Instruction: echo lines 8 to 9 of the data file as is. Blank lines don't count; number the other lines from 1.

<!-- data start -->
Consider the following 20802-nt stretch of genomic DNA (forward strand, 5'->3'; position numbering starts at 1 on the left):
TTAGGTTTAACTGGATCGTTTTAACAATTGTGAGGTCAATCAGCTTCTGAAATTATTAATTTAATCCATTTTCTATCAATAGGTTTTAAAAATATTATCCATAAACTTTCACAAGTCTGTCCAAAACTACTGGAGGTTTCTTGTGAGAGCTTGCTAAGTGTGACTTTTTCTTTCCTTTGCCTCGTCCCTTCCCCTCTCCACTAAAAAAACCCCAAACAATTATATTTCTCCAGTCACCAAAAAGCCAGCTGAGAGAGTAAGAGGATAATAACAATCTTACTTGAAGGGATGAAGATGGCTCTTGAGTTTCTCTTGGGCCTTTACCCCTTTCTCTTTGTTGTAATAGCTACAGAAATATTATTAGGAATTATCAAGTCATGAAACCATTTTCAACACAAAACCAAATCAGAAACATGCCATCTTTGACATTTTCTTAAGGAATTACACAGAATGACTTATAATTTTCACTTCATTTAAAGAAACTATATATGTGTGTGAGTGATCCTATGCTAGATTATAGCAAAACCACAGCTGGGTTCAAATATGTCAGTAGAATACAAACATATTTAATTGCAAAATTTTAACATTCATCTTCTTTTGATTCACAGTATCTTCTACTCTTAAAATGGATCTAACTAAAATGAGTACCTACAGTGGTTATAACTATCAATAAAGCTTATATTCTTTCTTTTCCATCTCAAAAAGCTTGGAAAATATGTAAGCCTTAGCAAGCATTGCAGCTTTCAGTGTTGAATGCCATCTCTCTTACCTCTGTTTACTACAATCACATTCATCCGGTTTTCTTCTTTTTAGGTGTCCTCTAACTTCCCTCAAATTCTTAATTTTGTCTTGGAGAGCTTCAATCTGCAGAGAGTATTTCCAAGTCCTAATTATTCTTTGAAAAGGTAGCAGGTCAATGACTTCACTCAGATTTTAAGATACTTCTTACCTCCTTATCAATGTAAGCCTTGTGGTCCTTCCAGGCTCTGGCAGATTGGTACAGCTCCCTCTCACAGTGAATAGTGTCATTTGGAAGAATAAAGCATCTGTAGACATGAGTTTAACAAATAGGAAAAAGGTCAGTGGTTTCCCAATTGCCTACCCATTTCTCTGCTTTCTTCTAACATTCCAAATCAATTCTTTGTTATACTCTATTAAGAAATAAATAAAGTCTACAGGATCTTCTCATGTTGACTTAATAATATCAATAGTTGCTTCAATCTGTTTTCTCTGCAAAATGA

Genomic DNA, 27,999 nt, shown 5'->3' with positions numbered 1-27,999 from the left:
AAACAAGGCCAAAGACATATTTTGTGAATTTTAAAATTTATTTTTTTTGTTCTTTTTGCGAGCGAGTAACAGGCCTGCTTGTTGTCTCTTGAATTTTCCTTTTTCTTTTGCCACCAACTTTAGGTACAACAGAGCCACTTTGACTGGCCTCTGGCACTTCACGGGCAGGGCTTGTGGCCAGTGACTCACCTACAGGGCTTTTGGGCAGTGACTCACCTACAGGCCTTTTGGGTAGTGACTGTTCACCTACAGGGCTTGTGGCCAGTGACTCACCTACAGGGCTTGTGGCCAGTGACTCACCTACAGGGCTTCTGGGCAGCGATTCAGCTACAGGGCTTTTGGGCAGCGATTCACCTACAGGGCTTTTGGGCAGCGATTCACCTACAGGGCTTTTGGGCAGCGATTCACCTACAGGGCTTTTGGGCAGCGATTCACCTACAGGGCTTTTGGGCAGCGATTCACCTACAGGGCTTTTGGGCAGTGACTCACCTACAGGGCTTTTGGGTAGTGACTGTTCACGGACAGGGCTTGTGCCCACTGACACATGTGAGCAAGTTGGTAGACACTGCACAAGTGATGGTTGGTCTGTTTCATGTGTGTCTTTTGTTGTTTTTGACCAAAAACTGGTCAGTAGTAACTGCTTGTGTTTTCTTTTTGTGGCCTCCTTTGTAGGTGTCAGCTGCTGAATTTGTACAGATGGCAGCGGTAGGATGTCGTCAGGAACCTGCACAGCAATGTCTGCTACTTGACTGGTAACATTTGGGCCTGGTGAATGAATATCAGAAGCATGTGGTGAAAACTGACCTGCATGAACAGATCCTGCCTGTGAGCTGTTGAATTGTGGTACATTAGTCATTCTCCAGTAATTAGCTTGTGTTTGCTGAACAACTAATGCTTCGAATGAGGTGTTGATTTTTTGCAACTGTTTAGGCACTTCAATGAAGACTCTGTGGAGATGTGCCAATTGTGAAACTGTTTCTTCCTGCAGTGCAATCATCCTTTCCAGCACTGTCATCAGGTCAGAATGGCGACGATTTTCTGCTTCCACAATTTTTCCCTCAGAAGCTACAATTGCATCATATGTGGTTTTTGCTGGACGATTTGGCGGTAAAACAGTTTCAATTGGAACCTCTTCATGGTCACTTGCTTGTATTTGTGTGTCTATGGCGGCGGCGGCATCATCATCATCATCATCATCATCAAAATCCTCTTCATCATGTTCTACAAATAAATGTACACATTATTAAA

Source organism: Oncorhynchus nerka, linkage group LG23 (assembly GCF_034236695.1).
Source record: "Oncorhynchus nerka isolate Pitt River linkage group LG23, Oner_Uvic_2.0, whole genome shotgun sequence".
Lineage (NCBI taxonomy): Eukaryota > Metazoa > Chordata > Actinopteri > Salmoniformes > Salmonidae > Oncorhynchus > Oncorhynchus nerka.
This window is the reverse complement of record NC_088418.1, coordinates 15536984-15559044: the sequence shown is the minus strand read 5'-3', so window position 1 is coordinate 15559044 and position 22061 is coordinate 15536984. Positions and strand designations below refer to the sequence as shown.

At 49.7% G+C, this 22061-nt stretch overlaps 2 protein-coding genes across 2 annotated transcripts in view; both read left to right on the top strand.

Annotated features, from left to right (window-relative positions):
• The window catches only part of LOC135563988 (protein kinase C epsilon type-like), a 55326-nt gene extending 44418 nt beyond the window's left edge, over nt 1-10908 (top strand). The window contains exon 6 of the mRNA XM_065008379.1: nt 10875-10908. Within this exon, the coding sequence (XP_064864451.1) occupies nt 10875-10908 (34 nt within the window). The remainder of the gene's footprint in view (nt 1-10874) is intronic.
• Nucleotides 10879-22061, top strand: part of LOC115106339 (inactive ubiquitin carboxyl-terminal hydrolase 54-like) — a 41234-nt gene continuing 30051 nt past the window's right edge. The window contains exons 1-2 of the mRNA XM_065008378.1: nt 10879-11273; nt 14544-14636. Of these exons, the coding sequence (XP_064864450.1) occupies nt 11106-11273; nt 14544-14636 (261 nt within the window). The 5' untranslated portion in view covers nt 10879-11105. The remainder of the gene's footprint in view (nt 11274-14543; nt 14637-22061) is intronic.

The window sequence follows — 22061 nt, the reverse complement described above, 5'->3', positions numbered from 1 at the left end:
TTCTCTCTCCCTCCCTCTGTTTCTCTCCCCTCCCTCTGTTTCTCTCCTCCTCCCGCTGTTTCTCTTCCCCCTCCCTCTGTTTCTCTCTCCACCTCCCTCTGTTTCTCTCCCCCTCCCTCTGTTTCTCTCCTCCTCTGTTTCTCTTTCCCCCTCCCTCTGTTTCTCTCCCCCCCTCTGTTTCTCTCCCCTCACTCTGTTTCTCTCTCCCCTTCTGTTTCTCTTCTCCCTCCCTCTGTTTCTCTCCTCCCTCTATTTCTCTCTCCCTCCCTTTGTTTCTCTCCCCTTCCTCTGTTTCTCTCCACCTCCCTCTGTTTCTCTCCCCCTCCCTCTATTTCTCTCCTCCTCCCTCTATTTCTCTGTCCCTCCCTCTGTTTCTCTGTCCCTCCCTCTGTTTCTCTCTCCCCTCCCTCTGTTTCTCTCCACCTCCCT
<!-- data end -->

This window is the reverse complement of record NC_088418.1, coordinates 15536984-15559044: the sequence shown is the minus strand read 5'-3', so window position 1 is coordinate 15559044 and position 22061 is coordinate 15536984. Positions and strand designations below refer to the sequence as shown.

At 49.7% G+C, this 22061-nt stretch overlaps 2 protein-coding genes across 2 annotated transcripts in view; both read left to right on the top strand.